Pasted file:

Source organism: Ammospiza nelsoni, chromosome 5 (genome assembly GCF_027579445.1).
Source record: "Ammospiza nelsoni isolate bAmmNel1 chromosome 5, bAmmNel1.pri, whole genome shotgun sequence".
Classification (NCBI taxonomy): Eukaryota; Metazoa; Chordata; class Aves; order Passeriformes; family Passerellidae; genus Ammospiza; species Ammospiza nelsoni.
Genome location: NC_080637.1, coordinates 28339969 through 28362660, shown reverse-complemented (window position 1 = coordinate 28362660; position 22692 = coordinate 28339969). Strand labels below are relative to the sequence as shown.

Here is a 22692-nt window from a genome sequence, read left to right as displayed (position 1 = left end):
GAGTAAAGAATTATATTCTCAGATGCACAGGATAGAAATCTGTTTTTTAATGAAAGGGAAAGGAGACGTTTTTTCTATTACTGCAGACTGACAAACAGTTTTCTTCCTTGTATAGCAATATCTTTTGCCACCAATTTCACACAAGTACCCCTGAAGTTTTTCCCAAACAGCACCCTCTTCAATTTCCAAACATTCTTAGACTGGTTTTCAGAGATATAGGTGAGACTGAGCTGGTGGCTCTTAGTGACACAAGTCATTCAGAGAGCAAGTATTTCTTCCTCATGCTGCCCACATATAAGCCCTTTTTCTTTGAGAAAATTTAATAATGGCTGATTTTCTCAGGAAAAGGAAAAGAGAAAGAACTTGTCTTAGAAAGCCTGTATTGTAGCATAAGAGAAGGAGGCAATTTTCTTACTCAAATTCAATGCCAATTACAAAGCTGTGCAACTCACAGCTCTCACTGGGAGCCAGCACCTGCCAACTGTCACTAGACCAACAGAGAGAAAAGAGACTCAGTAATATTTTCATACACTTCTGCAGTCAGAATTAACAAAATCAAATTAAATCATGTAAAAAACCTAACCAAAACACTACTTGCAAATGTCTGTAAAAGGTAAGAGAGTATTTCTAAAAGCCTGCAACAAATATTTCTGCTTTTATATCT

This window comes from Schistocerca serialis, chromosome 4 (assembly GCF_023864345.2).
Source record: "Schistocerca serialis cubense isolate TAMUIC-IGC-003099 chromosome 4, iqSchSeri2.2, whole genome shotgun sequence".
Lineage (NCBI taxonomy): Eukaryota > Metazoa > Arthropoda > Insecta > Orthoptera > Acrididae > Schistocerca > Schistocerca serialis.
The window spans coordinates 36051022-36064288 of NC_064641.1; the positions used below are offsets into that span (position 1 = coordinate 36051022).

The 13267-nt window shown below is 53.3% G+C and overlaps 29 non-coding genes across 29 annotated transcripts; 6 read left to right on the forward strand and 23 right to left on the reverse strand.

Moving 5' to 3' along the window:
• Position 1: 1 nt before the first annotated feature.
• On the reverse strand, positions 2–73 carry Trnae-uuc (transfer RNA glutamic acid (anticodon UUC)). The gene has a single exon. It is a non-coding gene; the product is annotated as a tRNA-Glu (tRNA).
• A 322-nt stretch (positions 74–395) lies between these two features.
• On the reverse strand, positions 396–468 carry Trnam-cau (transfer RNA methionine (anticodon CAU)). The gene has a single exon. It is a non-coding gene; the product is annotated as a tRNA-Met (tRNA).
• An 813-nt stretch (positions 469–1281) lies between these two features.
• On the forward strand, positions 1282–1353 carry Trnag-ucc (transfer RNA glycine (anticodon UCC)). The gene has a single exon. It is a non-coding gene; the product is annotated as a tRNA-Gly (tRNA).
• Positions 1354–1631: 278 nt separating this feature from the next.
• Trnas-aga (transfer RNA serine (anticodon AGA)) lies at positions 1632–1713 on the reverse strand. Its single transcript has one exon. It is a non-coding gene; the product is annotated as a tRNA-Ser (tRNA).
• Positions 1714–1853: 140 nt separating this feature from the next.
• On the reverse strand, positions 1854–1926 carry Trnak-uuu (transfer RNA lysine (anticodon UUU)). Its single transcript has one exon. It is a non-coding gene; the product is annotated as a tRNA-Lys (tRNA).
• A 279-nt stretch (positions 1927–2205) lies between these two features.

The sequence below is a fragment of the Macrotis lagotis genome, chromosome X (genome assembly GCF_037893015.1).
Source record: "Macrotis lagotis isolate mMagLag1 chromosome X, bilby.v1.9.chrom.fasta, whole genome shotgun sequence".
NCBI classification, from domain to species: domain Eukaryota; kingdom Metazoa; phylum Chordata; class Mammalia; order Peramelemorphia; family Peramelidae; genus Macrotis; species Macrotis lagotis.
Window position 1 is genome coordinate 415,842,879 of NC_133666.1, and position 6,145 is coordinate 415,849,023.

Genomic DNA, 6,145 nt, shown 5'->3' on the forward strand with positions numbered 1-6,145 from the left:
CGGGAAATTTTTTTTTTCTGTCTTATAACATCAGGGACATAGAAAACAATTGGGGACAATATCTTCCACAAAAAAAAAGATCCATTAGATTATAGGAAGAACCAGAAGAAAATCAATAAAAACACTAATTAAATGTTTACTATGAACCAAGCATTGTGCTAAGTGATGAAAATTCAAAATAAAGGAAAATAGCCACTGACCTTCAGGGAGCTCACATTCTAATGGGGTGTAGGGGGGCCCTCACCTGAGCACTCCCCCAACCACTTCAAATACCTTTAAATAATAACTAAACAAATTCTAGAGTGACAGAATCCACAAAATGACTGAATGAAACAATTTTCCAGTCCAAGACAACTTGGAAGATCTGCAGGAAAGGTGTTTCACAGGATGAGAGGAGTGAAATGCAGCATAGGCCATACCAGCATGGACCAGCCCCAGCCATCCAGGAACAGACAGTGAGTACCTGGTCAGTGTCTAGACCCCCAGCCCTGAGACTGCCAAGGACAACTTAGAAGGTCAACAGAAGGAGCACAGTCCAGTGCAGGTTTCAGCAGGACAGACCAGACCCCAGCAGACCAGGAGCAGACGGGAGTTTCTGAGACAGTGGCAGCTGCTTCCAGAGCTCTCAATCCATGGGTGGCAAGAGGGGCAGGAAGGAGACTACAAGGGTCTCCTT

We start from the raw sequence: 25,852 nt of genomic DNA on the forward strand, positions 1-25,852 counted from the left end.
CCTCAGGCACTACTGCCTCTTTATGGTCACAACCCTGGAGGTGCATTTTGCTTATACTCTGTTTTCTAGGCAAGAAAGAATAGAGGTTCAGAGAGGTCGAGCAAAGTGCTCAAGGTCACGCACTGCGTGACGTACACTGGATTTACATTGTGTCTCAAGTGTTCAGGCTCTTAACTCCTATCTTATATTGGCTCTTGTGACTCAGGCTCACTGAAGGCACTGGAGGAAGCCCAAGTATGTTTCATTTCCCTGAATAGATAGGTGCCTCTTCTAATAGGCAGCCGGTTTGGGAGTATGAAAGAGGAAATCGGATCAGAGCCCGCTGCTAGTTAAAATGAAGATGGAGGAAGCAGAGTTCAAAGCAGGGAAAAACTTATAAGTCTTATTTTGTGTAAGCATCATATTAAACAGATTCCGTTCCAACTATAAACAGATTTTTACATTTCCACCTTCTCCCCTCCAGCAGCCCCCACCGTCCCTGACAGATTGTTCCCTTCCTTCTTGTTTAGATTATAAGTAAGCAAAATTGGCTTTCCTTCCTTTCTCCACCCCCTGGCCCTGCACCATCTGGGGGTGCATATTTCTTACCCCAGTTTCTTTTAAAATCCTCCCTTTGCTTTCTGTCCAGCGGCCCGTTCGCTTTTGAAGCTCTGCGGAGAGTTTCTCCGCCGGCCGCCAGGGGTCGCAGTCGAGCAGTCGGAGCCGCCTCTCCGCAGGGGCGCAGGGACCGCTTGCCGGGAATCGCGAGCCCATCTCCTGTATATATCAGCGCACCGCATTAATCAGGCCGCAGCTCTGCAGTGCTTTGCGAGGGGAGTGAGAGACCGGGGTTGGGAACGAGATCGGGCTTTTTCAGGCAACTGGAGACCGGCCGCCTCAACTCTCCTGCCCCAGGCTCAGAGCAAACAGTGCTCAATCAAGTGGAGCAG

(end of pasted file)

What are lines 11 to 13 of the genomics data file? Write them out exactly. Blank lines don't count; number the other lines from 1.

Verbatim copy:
The 13267-nt window shown below is 53.3% G+C and overlaps 29 non-coding genes across 29 annotated transcripts; 6 read left to right on the forward strand and 23 right to left on the reverse strand.

Moving 5' to 3' along the window:
• Position 1: 1 nt before the first annotated feature.